At the Fair and elsewhere, Miller got rave reviews. A Wilmington, Delaware paper gives a typical report: “The stories illustrated the affectionate relations between the blacks and the whites who belonged to the old plantation families, in a pretty, truthful, often touchingly pathetic way.” In a Kentucky paper: “[Miller’s] happy faculty and thorough knowledge of the Virginia negro make him an inimitable delineator of the thought and language of that race, without detracting from his own charming personality.”

Mark Twain, himself an aficionado of dialect white and black, introduced Miller at Madison Square Garden, New York: “Mr. Miller is thoroughly competent to entertain you with his sketches, and I not only commend him to your intelligent notice, but personally indorse [sic] him. The stories I have heard him tell are the best I have heard.” The Massachusetts Springfield Union said, “It was pleasant indeed to see the institution [of slavery] in a light so favorable and inviting.”

The New England reviewer intended not the least bit of irony; the irony of the review is that it pinpoints, obversely, the rising controversy around the impersonation of slaves by white people. Dissent, for Miller, first spoke out in August 1895, when he performed at the Chautauqua Assembly of New York, a network of adult education programs independent of academia. One of Miller’s earliest performances had been for his local Chautaqua chapter. 

A dispatch from the New York performance to a Virginia paper gives the impression that all went well: “Mr. Miller’s pictures of negro life and manners in the old times before the war was listened to by the highly cultured Northern audience that faced him for an hour and a half, the audience calling for him to go on and the management extending his time for half an hour.” The emphasis on the distinguished class of spectators, in a puff piece likely authored by Miller himself, was a defensive response to the less enthusiastic reception from black members of the “highly cultured Northern audience.”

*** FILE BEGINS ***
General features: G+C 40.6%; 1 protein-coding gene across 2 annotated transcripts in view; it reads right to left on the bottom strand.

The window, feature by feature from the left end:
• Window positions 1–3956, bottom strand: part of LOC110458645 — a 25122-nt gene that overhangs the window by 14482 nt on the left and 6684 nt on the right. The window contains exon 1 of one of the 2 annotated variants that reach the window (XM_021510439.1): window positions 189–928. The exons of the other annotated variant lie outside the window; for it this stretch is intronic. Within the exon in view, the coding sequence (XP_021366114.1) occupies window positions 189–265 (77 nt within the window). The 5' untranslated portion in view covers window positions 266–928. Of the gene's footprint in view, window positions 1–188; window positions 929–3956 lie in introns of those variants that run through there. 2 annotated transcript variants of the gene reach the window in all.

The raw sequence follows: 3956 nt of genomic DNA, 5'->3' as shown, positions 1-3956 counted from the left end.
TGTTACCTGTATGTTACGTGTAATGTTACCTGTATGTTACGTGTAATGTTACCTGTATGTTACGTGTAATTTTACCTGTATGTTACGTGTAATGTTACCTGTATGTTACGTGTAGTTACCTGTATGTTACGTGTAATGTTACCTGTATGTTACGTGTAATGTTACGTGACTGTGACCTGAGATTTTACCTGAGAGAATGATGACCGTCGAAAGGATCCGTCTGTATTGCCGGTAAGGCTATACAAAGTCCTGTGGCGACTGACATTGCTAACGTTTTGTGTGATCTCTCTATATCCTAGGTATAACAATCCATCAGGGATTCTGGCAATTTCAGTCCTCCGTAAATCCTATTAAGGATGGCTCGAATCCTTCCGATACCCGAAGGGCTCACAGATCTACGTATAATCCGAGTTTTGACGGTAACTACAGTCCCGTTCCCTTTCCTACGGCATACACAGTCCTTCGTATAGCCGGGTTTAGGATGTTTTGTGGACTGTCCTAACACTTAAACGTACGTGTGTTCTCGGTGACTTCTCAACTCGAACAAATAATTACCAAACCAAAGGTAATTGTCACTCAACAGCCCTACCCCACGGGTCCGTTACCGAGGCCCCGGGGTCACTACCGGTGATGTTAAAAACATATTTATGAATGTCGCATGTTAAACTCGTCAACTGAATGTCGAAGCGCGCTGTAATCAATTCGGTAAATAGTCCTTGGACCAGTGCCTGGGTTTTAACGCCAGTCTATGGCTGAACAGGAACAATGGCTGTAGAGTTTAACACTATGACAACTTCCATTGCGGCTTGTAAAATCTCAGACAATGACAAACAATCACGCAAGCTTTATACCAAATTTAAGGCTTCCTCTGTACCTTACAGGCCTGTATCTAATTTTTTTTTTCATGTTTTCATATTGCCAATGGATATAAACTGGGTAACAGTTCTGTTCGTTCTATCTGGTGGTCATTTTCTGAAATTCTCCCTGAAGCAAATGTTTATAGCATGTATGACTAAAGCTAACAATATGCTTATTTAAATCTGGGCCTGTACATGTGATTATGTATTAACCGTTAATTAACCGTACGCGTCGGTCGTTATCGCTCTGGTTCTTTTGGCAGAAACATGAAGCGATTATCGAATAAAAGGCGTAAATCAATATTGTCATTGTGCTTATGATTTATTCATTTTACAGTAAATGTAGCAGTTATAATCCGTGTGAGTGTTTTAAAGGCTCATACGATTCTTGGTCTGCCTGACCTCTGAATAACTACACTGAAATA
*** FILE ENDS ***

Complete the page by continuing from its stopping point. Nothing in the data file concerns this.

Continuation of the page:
Four African-American educators sent a message to the management of the Assembly, “His picture was not that of the aspiring negro of the South…. We feel that a great injustice has been done those negroes … in having only that grotesque and illiterate side of the negro presented, and by one who is not his friend, and who is responsible for the sad and deplorable state of affairs which he depicted.”

To keep his act alive, Miller would have to adjust it. 3 “Young Negroes”

sources: Polk Miller’s scrapbooks and memorabilia. Collection of Valentine Richmond History Center. | Program for Confederate War Scenes, December 6, 1892.  |  Polk Miller, “Polk Miller’s Views,” Richmond Times-Dispatch, September 1893. | Anonymous, “Amusements,” Wilmington Evening Journal, December 5, 1893. | Anonymous, “Polk Miller,” Louisville Critic, May 1895.  | Anonymous, “Twain and Polk Miller,” Cincinnatti Commercial Gazette, 1895. | Anonymous, “Delighted His Audience,” Springfield Union, February 24, 1897. | H.G.M., “Polk Miller’s Hit,” Norfolk Virginian, August 17, 1895.  | Anonymous, “The Aspiring Negro,” Richmond Dispatch, August 21, 1895.